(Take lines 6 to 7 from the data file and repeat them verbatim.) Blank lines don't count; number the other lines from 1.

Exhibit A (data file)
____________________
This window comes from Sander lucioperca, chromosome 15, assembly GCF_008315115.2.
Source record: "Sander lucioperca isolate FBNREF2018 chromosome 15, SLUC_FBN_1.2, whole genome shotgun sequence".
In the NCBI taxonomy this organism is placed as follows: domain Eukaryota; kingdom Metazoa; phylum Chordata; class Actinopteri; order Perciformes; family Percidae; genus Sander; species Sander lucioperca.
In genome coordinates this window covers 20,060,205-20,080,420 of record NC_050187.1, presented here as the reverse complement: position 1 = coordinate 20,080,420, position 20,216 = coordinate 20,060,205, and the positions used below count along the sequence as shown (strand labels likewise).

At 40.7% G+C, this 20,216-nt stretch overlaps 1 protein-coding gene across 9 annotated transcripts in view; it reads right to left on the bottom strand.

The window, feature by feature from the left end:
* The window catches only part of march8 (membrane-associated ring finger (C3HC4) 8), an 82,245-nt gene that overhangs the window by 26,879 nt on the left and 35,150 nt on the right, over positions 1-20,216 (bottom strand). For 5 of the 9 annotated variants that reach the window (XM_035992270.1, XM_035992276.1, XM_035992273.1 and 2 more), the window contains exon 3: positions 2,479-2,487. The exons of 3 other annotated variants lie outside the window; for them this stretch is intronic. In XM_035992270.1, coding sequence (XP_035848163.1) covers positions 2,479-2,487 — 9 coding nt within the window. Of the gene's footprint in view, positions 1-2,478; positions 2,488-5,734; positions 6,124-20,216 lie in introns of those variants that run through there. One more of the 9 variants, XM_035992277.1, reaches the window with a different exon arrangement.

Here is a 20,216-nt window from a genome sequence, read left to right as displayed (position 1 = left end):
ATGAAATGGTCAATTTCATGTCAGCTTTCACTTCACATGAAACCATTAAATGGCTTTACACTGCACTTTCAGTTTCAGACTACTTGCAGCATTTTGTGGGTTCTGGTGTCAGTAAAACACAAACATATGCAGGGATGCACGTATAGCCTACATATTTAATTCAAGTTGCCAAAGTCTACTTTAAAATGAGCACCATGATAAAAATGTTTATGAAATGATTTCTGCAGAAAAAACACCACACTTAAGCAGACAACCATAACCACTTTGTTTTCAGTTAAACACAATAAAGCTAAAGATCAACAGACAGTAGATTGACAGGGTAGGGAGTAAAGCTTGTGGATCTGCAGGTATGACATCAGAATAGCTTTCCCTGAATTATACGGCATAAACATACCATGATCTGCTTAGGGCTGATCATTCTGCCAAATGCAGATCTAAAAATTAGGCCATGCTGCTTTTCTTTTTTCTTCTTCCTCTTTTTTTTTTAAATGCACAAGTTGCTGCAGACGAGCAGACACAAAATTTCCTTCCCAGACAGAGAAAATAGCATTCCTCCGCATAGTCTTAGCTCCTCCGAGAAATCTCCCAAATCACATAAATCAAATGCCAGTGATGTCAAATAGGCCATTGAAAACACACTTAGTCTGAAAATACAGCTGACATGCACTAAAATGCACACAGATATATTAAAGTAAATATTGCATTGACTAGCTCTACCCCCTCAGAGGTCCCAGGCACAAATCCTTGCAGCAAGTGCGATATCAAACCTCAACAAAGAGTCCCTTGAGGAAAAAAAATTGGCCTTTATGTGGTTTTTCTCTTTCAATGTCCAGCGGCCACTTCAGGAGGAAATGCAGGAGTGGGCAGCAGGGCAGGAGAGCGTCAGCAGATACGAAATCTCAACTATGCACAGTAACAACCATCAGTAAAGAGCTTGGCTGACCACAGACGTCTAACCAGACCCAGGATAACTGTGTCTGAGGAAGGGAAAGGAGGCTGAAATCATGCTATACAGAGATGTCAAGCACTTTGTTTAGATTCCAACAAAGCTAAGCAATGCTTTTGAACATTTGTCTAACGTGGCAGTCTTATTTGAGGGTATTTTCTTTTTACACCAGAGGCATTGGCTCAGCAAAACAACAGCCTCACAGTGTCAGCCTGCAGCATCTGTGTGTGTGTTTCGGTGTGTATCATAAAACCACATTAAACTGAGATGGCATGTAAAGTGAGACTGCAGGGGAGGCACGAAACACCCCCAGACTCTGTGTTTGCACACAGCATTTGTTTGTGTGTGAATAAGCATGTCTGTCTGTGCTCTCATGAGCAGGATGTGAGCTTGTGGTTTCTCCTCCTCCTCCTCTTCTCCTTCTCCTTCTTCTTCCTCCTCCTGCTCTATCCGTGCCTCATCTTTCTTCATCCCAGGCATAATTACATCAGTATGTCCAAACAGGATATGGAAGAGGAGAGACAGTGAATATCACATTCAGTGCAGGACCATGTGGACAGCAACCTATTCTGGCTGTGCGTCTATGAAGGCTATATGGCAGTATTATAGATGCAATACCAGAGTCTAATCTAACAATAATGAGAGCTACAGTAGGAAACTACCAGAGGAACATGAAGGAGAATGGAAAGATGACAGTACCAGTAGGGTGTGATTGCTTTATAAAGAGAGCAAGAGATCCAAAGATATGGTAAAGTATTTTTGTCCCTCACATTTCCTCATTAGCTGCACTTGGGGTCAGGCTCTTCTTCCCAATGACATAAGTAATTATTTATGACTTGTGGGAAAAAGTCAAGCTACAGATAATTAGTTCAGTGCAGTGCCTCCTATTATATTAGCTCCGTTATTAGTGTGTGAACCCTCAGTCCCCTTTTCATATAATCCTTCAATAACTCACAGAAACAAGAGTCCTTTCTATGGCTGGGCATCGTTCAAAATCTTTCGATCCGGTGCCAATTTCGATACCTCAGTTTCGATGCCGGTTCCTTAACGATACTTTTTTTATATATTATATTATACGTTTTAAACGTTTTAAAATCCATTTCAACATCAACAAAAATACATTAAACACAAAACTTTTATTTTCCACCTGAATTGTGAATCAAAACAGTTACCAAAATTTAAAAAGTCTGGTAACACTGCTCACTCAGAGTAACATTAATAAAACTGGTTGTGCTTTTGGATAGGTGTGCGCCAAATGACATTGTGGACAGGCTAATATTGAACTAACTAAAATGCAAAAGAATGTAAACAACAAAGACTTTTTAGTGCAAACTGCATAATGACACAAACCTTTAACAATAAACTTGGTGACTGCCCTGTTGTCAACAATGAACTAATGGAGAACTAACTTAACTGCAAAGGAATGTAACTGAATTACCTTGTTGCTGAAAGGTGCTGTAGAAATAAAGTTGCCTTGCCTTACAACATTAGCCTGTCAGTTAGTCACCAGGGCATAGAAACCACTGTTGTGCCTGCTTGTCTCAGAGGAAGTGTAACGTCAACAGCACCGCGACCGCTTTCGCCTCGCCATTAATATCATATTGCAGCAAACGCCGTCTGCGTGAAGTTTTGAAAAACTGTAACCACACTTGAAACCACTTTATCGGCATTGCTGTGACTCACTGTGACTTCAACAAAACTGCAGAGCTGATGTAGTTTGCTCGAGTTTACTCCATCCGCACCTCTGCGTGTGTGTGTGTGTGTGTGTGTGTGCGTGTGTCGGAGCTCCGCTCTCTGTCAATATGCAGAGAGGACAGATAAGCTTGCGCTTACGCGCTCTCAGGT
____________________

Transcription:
The window, feature by feature from the left end:
* The window catches only part of march8 (membrane-associated ring finger (C3HC4) 8), an 82,245-nt gene that overhangs the window by 26,879 nt on the left and 35,150 nt on the right, over positions 1-20,216 (bottom strand). For 5 of the 9 annotated variants that reach the window (XM_035992270.1, XM_035992276.1, XM_035992273.1 and 2 more), the window contains exon 3: positions 2,479-2,487. The exons of 3 other annotated variants lie outside the window; for them this stretch is intronic. In XM_035992270.1, coding sequence (XP_035848163.1) covers positions 2,479-2,487 — 9 coding nt within the window. Of the gene's footprint in view, positions 1-2,478; positions 2,488-5,734; positions 6,124-20,216 lie in introns of those variants that run through there. One more of the 9 variants, XM_035992277.1, reaches the window with a different exon arrangement.